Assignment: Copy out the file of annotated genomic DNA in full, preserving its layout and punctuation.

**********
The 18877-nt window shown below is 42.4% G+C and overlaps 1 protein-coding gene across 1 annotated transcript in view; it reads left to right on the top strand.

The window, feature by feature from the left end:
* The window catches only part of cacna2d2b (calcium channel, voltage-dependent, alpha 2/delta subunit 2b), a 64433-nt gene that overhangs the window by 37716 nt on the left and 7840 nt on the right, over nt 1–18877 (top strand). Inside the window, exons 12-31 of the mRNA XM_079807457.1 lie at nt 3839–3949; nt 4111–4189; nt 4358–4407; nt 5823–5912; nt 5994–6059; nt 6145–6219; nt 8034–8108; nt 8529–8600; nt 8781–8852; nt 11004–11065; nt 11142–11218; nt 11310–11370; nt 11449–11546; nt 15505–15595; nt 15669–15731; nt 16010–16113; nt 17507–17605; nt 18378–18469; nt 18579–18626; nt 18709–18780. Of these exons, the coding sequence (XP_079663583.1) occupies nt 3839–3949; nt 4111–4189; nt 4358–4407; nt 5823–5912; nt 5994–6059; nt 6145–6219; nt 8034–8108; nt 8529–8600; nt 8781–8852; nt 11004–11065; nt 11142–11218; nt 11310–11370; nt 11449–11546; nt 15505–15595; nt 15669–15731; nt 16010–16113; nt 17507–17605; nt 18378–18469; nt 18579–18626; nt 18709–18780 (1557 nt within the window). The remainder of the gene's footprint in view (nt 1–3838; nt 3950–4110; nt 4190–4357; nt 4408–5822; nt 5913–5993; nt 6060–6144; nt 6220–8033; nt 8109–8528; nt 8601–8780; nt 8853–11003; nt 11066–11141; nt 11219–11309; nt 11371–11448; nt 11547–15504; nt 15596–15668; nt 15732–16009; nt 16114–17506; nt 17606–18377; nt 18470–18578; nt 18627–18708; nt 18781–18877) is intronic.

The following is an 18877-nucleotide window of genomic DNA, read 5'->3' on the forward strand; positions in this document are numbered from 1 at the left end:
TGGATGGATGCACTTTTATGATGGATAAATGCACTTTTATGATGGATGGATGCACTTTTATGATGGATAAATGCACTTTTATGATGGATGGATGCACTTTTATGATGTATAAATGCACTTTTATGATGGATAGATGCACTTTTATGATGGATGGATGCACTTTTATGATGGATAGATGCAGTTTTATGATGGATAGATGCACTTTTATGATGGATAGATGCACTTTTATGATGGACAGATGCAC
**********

The 18877-nt window shown below is 42.4% G+C and overlaps 1 protein-coding gene across 1 annotated transcript in view; it reads left to right on the top strand.

The window, feature by feature from the left end:
* The window catches only part of cacna2d2b (calcium channel, voltage-dependent, alpha 2/delta subunit 2b), a 64433-nt gene that overhangs the window by 37716 nt on the left and 7840 nt on the right, over nt 1–18877 (top strand). Inside the window, exons 12-31 of the mRNA XM_079807457.1 lie at nt 3839–3949; nt 4111–4189; nt 4358–4407; nt 5823–5912; nt 5994–6059; nt 6145–6219; nt 8034–8108; nt 8529–8600; nt 8781–8852; nt 11004–11065; nt 11142–11218; nt 11310–11370; nt 11449–11546; nt 15505–15595; nt 15669–15731; nt 16010–16113; nt 17507–17605; nt 18378–18469; nt 18579–18626; nt 18709–18780. Of these exons, the coding sequence (XP_079663583.1) occupies nt 3839–3949; nt 4111–4189; nt 4358–4407; nt 5823–5912; nt 5994–6059; nt 6145–6219; nt 8034–8108; nt 8529–8600; nt 8781–8852; nt 11004–11065; nt 11142–11218; nt 11310–11370; nt 11449–11546; nt 15505–15595; nt 15669–15731; nt 16010–16113; nt 17507–17605; nt 18378–18469; nt 18579–18626; nt 18709–18780 (1557 nt within the window). The remainder of the gene's footprint in view (nt 1–3838; nt 3950–4110; nt 4190–4357; nt 4408–5822; nt 5913–5993; nt 6060–6144; nt 6220–8033; nt 8109–8528; nt 8601–8780; nt 8853–11003; nt 11066–11141; nt 11219–11309; nt 11371–11448; nt 11547–15504; nt 15596–15668; nt 15732–16009; nt 16114–17506; nt 17606–18377; nt 18470–18578; nt 18627–18708; nt 18781–18877) is intronic.

The following is an 18877-nucleotide window of genomic DNA, read 5'->3' on the forward strand; positions in this document are numbered from 1 at the left end:
TGGATGGATGCACTTTTATGATGGATAAATGCACTTTTATGATGGATGGATGCACTTTTATGATGGATAAATGCACTTTTATGATGGATGGATGCACTTTTATGATGTATAAATGCACTTTTATGATGGATAGATGCACTTTTATGATGGATGGATGCACTTTTATGATGGATAGATGCAGTTTTATGATGGATAGATGCACTTTTATGATGGATAGATGCACTTTTATGATGGACAGATGCAC